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A Snapshot of Something Bigger

By Brittany Bluthardt '20

“This story is only a snapshot of something bigger, genuine, and unique” Butler University senior, and soon to be graduate, Nikki Miceli said as she introduced her capstone project, “Up North.” The video follows with snapshots of her smiling family members, days in the water, and some traditional campfire singing. Clip after clip, Nikki captures the little moments her family celebrates every summer at their cabin in northern Wisconsin. Two years ago, Nikki didn’t know the random footage she took while on vacation would turn into a 16-minute short documentary about her family’s history and legacy. When Nikki came to Butler University, she wasn’t sure what to expect or where to go first. She just jumped in.

Nikki came to Butler because she loved the feel and energy of campus, and it was the first college campus she didn’t get lost on. Beginning as an exploratory major, she tried a little bit of everything and strayed away from everything she knew she didn’t like. Nikki was certain of one thing: she loved to make videos.

“I like video because it’s a more detailed photograph,” she said. “My family makes fun of me because I always have a camera out, but I tell them, ‘In 10 years, you’re going to really like this footage and see how you acted, what we looked like.’ You see so many more intricate, small, wonderful moments with video than you do with photography.”

Nikki and her freshman year roommate made lip sync covers to popular songs in their dorm room, then she would edit the footage with iMovie and upload it to their Youtube channel. At the time, Nikki didn’t think much of it until one video of her singing to “Hakuna Matata” gained over 4,000 views. With the help of her counselor who urged her to pursue video work, she eventually found a home in the college of communication.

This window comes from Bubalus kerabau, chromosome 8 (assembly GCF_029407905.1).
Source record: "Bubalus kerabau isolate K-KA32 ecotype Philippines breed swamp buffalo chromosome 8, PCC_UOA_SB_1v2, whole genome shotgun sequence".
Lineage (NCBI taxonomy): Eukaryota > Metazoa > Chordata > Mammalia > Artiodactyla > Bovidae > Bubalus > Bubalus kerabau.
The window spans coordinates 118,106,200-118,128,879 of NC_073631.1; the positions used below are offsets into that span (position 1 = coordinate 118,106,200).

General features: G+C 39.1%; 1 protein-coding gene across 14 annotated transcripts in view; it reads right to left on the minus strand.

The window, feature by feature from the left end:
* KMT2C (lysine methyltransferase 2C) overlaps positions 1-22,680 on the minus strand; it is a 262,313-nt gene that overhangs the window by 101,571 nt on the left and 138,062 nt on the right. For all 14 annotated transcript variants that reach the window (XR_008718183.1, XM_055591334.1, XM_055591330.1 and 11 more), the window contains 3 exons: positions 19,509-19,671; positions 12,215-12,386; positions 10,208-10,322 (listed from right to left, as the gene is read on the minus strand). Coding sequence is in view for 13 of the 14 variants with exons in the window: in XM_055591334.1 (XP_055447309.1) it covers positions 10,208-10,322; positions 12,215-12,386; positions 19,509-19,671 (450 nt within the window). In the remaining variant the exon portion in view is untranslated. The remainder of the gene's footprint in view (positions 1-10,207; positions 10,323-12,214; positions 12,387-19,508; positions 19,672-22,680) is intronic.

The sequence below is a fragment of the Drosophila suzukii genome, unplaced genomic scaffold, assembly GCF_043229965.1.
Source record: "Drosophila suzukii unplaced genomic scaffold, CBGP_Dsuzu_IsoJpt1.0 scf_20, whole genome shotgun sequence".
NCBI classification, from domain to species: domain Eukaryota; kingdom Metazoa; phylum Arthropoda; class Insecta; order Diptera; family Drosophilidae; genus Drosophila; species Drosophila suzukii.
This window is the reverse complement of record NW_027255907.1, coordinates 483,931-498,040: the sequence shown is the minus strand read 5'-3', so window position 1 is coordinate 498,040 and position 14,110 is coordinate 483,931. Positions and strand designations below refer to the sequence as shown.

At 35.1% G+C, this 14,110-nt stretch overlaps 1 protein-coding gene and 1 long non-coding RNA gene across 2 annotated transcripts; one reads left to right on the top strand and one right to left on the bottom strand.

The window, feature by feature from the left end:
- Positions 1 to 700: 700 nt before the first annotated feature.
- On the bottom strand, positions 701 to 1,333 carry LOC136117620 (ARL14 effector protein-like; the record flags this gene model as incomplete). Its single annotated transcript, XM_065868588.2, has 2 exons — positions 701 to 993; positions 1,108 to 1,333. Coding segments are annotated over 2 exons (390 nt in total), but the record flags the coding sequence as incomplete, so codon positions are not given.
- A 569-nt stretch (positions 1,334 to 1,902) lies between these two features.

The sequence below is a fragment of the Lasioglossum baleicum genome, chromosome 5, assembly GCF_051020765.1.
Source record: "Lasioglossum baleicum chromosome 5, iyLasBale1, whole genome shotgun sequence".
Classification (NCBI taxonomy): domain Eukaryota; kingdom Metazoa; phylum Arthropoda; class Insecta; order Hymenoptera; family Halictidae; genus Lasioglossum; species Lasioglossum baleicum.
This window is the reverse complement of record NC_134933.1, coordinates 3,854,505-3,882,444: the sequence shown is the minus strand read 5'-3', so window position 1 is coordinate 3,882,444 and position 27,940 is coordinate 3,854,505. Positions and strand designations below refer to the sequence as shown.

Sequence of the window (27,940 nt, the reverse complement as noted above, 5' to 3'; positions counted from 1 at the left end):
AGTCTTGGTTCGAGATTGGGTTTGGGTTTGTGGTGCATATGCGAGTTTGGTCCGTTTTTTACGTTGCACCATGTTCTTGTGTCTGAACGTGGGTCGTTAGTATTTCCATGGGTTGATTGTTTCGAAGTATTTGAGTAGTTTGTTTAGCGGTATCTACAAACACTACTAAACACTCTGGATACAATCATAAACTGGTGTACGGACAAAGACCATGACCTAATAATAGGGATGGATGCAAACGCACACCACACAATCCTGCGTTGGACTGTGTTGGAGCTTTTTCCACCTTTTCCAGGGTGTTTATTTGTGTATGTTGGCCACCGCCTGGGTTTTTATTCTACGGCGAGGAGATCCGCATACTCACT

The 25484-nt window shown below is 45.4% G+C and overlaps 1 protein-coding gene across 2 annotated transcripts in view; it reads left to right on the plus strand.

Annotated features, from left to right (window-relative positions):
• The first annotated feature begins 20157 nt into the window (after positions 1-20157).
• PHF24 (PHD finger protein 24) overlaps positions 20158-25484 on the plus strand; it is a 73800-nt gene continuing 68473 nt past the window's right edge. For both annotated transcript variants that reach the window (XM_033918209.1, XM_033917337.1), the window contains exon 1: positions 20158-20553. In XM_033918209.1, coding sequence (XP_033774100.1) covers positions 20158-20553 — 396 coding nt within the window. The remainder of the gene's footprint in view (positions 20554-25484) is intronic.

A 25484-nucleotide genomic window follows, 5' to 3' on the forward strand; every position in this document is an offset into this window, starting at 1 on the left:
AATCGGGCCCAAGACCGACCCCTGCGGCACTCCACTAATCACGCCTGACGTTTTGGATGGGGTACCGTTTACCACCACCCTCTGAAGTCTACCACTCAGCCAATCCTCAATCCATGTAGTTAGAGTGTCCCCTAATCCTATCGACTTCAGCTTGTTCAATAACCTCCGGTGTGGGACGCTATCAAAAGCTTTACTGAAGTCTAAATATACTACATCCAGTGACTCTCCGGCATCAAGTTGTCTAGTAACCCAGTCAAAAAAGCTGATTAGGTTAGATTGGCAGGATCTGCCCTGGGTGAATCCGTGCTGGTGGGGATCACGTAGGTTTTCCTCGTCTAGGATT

Flash forward three years and Nikki will soon be graduating with degrees in digital media production and strategic communication. She’s completed multiple internships with companies like the Big East Digital Network and Webstream Productions, but her greatest experience was found in the heart of campus. As a video intern for Butler University’s Marketing and Communications office, Nikki connects with people and tells their story through Instagram.

“These people at Butler are so dang incredible,” Nikki said. “They are, honestly, the most passionate and caring people you’ll ever meet. I’ve seen that through this internship the most. I’ve learned about everyone’s true, genuine story and excitement about why they love Butler. I just love it.”

Although Nikki pushed herself to complete multiple internships, study abroad in Australia, complete two majors, and have room for a social life, her biggest challenge was gaining self-confidence. Her parents, one an accountant and the other a physical therapist, have supported her throughout her career but couldn’t help. Nikki’s creative side is unique, and she knew she had to work hard to be successful and find a job after college. Rather than change her major or redefine herself, Nikki took the challenge and reached her goals.

“I know what makes me happy,” she said. “Some people told me you go to school to find out who you are, and I thought, ‘No, college only solidified who I was.’ I knew who I was beforehand.”

Nikki took advantage of any opportunity presented to her. She helped create the newest Butler commercial through her internship on campus, and although it was stressful and a lot of work, she doesn’t regret taking on the challenge.

“The commercial project kick-started my confidence and made me realize I have a place here,” she said. “I think Butler and the community of care will stick with me for the rest of my life.”